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Altering the economics of alternative energy

Regarding the Oct. 21 article "Breaking free": The best thing the government could do to encourage development of alternative modes of transportation would be to increase the gas tax. Right now, the gas tax does not even cover the cost of building and maintaining roads. A tax increase would force the market to find more efficient ways to travel, which is far better than letting Congress try to guess what the future will be like through legislative grants.

To minimize the shock to the economy, the tax could be phased in over time and accompanied by a comparable across-the-board income tax cut.
Brad Wilks
Wexford, Pa.

To suggest, as John Felmy did, that the long-term economic stability and well-being of this nation should take into account the possible negative economic impact on Saudi Arabia, the homeland of the majority of the 9/11 terrorists, is incomprehensible. And to lament the "hit" that Detroit might take as a result of making automobiles more efficient puzzles me. Detroit is in the transportation business, not the oil business, and new technology would most likely give the industry an edge over foreign competition.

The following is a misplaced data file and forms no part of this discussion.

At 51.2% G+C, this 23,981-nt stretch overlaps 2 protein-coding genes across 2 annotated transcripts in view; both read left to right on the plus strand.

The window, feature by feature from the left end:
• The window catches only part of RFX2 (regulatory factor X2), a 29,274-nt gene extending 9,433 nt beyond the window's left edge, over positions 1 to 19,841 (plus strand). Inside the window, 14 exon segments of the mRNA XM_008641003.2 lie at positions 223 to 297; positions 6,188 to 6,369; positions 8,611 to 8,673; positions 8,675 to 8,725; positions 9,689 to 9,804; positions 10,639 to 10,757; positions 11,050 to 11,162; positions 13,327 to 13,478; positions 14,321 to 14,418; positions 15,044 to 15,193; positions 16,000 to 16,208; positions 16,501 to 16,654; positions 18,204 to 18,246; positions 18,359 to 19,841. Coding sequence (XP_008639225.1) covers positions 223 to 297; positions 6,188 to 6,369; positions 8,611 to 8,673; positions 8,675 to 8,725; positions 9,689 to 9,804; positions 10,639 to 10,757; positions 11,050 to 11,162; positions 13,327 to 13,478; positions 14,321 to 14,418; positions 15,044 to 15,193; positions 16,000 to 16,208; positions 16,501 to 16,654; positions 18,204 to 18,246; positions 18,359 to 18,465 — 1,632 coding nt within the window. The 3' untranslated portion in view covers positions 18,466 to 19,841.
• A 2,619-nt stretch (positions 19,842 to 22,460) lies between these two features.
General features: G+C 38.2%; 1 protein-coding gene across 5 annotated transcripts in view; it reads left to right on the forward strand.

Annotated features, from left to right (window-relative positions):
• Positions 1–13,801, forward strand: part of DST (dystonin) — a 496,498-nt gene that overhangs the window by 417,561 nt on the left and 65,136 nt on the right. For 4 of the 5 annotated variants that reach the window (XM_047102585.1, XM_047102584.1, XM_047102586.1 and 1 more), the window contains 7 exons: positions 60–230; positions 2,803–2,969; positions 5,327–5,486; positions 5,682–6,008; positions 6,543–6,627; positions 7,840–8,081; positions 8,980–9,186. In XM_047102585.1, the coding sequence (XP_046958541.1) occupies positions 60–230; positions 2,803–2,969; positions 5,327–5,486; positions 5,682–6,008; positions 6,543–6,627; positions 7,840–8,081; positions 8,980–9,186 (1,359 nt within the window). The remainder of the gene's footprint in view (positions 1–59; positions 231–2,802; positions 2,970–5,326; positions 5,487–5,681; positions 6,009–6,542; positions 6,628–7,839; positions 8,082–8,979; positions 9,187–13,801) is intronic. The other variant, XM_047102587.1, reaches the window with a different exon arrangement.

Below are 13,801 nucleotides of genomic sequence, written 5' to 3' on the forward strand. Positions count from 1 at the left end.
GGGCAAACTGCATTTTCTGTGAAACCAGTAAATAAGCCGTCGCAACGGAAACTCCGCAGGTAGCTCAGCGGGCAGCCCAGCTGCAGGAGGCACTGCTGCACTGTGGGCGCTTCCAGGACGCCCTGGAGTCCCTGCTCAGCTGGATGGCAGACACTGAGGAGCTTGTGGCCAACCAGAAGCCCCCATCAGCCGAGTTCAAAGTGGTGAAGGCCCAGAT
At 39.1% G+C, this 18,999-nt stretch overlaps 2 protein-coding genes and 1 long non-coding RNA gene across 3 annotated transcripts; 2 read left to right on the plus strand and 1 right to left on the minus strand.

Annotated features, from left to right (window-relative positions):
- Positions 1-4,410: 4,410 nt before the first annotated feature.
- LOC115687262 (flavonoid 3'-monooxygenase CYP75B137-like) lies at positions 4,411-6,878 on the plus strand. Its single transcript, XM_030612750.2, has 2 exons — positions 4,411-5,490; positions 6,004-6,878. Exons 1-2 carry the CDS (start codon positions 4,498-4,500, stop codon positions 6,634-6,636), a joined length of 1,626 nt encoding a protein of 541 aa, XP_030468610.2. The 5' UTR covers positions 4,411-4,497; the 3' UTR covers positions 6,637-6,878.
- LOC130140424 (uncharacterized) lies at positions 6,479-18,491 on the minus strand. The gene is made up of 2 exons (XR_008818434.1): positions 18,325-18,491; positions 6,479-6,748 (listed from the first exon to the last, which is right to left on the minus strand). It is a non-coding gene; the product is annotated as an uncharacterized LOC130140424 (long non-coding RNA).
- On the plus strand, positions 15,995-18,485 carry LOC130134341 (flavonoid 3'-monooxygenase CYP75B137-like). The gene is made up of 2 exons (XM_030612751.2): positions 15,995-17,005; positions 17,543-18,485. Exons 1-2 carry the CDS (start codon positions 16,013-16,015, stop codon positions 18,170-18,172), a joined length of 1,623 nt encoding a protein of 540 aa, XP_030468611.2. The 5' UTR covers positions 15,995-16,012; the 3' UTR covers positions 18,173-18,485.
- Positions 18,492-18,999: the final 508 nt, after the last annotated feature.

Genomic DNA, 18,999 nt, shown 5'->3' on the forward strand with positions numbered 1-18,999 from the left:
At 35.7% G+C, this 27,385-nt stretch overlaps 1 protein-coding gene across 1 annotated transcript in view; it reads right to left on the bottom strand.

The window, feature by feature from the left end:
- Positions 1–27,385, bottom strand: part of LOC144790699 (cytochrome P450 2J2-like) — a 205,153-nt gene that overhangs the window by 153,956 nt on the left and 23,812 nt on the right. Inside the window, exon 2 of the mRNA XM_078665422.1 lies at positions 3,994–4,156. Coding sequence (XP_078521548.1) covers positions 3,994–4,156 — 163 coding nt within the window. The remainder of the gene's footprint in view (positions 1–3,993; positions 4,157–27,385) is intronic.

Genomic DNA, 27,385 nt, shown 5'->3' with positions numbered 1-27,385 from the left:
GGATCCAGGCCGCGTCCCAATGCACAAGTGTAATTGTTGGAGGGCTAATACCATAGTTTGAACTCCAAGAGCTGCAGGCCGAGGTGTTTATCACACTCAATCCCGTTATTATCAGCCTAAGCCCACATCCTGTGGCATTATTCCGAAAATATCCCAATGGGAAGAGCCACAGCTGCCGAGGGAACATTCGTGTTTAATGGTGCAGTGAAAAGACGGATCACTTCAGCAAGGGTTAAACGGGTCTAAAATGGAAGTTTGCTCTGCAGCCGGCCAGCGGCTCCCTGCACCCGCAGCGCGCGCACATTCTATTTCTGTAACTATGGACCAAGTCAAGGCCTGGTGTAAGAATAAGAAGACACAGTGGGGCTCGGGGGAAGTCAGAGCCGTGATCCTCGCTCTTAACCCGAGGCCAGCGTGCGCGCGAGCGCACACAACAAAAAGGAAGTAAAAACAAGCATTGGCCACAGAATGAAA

I suspect that Mr. Felmy's concerns can be better understood when viewed from his position as chief economist of the American Petroleum Institute. As long as our energy decisions are shaped by the people and the thinking of the automotive and petroleum industries, we will find ourselves without a coherent energy strategy and affected by conflicts like those in Nigeria and Iraq right now.
Jud Mygatt
Livingston, Texas

The Oct. 22 article "As oil rises, cleaner energy surges" reminds me of your unparalleled coverage of alternate-energy development 30 years ago. Had these technologies been promoted by continuing the tax incentives begun by Jimmy Carter, we would not be in the oil-fueled mess we are in today.


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